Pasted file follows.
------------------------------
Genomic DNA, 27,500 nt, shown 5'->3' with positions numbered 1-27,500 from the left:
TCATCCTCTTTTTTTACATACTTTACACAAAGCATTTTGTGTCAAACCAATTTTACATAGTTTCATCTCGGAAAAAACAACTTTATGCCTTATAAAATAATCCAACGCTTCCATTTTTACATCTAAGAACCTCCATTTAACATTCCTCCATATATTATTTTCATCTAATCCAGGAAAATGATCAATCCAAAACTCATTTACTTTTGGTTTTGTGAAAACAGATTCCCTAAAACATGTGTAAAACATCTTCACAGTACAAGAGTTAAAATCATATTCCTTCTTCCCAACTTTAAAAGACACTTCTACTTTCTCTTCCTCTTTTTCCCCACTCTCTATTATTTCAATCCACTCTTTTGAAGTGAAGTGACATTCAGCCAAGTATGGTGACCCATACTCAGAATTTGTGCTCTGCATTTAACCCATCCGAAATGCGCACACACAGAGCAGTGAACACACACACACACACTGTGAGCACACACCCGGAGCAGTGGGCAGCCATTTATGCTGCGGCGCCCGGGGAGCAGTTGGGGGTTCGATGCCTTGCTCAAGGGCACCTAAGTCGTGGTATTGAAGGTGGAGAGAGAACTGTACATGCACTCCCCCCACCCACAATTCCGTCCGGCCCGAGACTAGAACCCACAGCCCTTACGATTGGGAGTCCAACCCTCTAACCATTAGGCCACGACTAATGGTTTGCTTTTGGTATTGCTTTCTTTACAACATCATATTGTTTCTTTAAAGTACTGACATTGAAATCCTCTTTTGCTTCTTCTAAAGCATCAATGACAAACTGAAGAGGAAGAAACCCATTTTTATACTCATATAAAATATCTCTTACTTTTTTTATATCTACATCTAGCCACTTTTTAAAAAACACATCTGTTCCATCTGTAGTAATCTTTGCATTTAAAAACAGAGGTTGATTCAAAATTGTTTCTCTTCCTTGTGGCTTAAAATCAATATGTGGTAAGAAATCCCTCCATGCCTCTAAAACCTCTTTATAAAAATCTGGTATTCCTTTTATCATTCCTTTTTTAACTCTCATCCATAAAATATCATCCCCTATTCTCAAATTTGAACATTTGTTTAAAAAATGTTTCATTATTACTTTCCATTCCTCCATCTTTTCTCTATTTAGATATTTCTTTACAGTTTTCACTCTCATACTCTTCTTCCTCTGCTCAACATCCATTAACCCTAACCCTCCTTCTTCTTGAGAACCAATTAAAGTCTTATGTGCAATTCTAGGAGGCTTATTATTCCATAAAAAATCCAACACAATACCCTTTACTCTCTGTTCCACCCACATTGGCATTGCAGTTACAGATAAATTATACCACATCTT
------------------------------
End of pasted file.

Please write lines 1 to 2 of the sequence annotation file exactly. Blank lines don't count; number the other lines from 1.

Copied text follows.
Genomic DNA, 27,500 nt, shown 5'->3' with positions numbered 1-27,500 from the left:
TCATCCTCTTTTTTTACATACTTTACACAAAGCATTTTGTGTCAAACCAATTTTACATAGTTTCATCTCGGAAAAAACAACTTTATGCCTTATAAAATAATCCAACGCTTCCATTTTTACATCTAAGAACCTCCATTTAACATTCCTCCATATATTATTTTCATCTAATCCAGGAAAATGATCAATCCAAAACTCATTTACTTTTGGTTTTGTGAAAACAGATTCCCTAAAACATGTGTAAAACATCTTCACAGTACAAGAGTTAAAATCATATTCCTTCTTCCCAACTTTAAAAGACACTTCTACTTTCTCTTCCTCTTTTTCCCCACTCTCTATTATTTCAATCCACTCTTTTGAAGTGAAGTGACATTCAGCCAAGTATGGTGACCCATACTCAGAATTTGTGCTCTGCATTTAACCCATCCGAAATGCGCACACACAGAGCAGTGAACACACACACACACACTGTGAGCACACACCCGGAGCAGTGGGCAGCCATTTATGCTGCGGCGCCCGGGGAGCAGTTGGGGGTTCGATGCCTTGCTCAAGGGCACCTAAGTCGTGGTATTGAAGGTGGAGAGAGAACTGTACATGCACTCCCCCCACCCACAATTCCGTCCGGCCCGAGACTAGAACCCACAGCCCTTACGATTGGGAGTCCAACCCTCTAACCATTAGGCCACGACTAATGGTTTGCTTTTGGTATTGCTTTCTTTACAACATCATATTGTTTCTTTAAAGTACTGACATTGAAATCCTCTTTTGCTTCTTCTAAAGCATCAATGACAAACTGAAGAGGAAGAAACCCATTTTTATACTCATATAAAATATCTCTTACTTTTTTTATATCTACATCTAGCCACTTTTTAAAAAACACATCTGTTCCATCTGTAGTAATCTTTGCATTTAAAAACAGAGGTTGATTCAAAATTGTTTCTCTTCCTTGTGGCTTAAAATCAATATGTGGTAAGAAATCCCTCCATGCCTCTAAAACCTCTTTATAAAAATCTGGTATTCCTTTTATCATTCCTTTTTTAACTCTCATCCATAAAATATCATCCCCTATTCTCAAATTTGAACATTTGTTTAAAAAATGTTTCATTATTACTTTCCATTCCTCCATCTTTTCTCTATTTAGATATTTCTTTACAGTTTTCACTCTCATACTCTTCTTCCTCTGCTCAACATCCATTAACCCTAACCCTCCTTCTTCTTGAGAACCAATTAAAGTCTTATGTGCAATTCTAGGAGGCTTATTATTCCATAAAAAATCCAACACAATACCCTTTACTCTCTGTTCCACCCACATTGGCATTGCAGTTACAGATAAATTATACCACATCTT